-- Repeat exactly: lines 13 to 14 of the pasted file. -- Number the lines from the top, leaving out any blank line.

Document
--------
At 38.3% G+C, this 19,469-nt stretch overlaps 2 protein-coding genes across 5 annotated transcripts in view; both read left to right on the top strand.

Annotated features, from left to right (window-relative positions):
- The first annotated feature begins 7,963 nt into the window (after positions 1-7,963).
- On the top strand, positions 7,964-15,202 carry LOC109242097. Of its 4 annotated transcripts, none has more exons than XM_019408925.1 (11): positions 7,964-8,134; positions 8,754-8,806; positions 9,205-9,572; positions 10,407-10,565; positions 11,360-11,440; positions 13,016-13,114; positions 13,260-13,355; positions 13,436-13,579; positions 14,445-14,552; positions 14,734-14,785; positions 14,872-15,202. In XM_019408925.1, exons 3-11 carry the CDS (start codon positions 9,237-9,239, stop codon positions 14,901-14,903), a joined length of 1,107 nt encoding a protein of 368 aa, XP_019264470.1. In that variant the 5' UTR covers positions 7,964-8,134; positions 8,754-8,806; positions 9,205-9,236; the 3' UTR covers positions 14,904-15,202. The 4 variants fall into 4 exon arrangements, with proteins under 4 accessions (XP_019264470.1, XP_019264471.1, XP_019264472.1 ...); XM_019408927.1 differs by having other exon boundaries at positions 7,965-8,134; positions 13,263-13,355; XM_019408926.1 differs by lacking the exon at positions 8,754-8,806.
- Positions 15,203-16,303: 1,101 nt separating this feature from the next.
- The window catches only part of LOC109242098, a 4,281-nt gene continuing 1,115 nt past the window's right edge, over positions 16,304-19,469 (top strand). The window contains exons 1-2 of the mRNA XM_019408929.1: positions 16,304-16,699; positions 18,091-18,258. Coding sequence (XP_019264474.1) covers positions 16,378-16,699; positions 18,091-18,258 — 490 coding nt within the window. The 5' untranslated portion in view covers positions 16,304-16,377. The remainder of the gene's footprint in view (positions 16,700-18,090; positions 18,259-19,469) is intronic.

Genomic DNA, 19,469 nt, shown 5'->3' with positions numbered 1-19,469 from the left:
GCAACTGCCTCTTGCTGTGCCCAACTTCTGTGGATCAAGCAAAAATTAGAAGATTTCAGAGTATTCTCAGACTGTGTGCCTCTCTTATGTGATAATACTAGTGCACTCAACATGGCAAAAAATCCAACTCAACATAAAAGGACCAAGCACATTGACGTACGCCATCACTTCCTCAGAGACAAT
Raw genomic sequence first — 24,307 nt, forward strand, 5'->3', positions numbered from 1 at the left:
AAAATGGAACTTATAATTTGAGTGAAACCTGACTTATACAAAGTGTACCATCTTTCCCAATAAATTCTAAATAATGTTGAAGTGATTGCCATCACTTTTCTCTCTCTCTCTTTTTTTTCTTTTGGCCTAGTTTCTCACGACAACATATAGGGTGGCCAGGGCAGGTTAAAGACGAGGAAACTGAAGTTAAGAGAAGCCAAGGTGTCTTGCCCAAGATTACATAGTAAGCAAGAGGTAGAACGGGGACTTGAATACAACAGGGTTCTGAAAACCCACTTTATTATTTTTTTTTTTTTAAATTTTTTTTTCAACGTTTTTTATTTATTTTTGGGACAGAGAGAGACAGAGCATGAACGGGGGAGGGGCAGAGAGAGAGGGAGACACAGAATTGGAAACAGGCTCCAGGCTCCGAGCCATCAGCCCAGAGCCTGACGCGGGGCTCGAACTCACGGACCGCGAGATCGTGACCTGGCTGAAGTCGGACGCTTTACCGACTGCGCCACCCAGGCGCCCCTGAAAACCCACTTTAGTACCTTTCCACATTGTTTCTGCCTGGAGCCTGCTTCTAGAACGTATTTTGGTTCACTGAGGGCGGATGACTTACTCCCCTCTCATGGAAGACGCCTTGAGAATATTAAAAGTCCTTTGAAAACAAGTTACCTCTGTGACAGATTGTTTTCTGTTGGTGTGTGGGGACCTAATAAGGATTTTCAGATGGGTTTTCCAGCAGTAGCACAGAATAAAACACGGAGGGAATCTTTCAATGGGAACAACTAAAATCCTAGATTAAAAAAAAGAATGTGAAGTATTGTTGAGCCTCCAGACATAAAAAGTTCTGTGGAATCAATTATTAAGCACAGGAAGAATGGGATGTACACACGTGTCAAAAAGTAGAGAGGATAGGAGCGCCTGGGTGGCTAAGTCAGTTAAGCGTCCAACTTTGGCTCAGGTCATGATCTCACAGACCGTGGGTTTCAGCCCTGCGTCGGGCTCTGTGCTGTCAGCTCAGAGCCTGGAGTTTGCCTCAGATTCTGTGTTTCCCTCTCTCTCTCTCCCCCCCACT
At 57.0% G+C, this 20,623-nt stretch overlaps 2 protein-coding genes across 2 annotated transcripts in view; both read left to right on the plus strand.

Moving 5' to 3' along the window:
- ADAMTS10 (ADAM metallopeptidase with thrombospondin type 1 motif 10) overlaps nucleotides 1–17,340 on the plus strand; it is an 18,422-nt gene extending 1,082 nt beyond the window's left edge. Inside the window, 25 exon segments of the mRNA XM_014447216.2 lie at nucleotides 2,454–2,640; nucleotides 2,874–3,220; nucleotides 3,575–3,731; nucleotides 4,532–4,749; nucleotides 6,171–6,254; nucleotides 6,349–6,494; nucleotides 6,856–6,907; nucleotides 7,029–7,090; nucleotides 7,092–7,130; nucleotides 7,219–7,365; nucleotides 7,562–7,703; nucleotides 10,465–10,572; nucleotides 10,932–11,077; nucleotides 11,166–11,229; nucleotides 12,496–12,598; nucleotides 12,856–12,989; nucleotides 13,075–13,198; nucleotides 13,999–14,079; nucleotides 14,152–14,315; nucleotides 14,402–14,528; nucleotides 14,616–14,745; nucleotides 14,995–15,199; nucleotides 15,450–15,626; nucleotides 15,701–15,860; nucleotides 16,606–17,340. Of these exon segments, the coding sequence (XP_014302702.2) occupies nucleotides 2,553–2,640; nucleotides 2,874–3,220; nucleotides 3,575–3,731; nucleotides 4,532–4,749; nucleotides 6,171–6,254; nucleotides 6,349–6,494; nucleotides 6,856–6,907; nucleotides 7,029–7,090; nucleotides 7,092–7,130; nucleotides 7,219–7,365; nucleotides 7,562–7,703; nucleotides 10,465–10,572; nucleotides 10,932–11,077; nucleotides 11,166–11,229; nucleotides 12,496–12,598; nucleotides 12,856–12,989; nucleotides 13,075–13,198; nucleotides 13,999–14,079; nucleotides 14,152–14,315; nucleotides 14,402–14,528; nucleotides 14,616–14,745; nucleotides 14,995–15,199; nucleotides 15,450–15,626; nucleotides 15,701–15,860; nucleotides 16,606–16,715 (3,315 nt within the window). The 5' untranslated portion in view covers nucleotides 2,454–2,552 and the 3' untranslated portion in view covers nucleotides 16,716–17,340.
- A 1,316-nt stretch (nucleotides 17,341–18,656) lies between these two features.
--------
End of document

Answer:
- ADAMTS10 (ADAM metallopeptidase with thrombospondin type 1 motif 10) overlaps nucleotides 1–17,340 on the plus strand; it is an 18,422-nt gene extending 1,082 nt beyond the window's left edge. Inside the window, 25 exon segments of the mRNA XM_014447216.2 lie at nucleotides 2,454–2,640; nucleotides 2,874–3,220; nucleotides 3,575–3,731; nucleotides 4,532–4,749; nucleotides 6,171–6,254; nucleotides 6,349–6,494; nucleotides 6,856–6,907; nucleotides 7,029–7,090; nucleotides 7,092–7,130; nucleotides 7,219–7,365; nucleotides 7,562–7,703; nucleotides 10,465–10,572; nucleotides 10,932–11,077; nucleotides 11,166–11,229; nucleotides 12,496–12,598; nucleotides 12,856–12,989; nucleotides 13,075–13,198; nucleotides 13,999–14,079; nucleotides 14,152–14,315; nucleotides 14,402–14,528; nucleotides 14,616–14,745; nucleotides 14,995–15,199; nucleotides 15,450–15,626; nucleotides 15,701–15,860; nucleotides 16,606–17,340. Of these exon segments, the coding sequence (XP_014302702.2) occupies nucleotides 2,553–2,640; nucleotides 2,874–3,220; nucleotides 3,575–3,731; nucleotides 4,532–4,749; nucleotides 6,171–6,254; nucleotides 6,349–6,494; nucleotides 6,856–6,907; nucleotides 7,029–7,090; nucleotides 7,092–7,130; nucleotides 7,219–7,365; nucleotides 7,562–7,703; nucleotides 10,465–10,572; nucleotides 10,932–11,077; nucleotides 11,166–11,229; nucleotides 12,496–12,598; nucleotides 12,856–12,989; nucleotides 13,075–13,198; nucleotides 13,999–14,079; nucleotides 14,152–14,315; nucleotides 14,402–14,528; nucleotides 14,616–14,745; nucleotides 14,995–15,199; nucleotides 15,450–15,626; nucleotides 15,701–15,860; nucleotides 16,606–16,715 (3,315 nt within the window). The 5' untranslated portion in view covers nucleotides 2,454–2,552 and the 3' untranslated portion in view covers nucleotides 16,716–17,340.
- A 1,316-nt stretch (nucleotides 17,341–18,656) lies between these two features.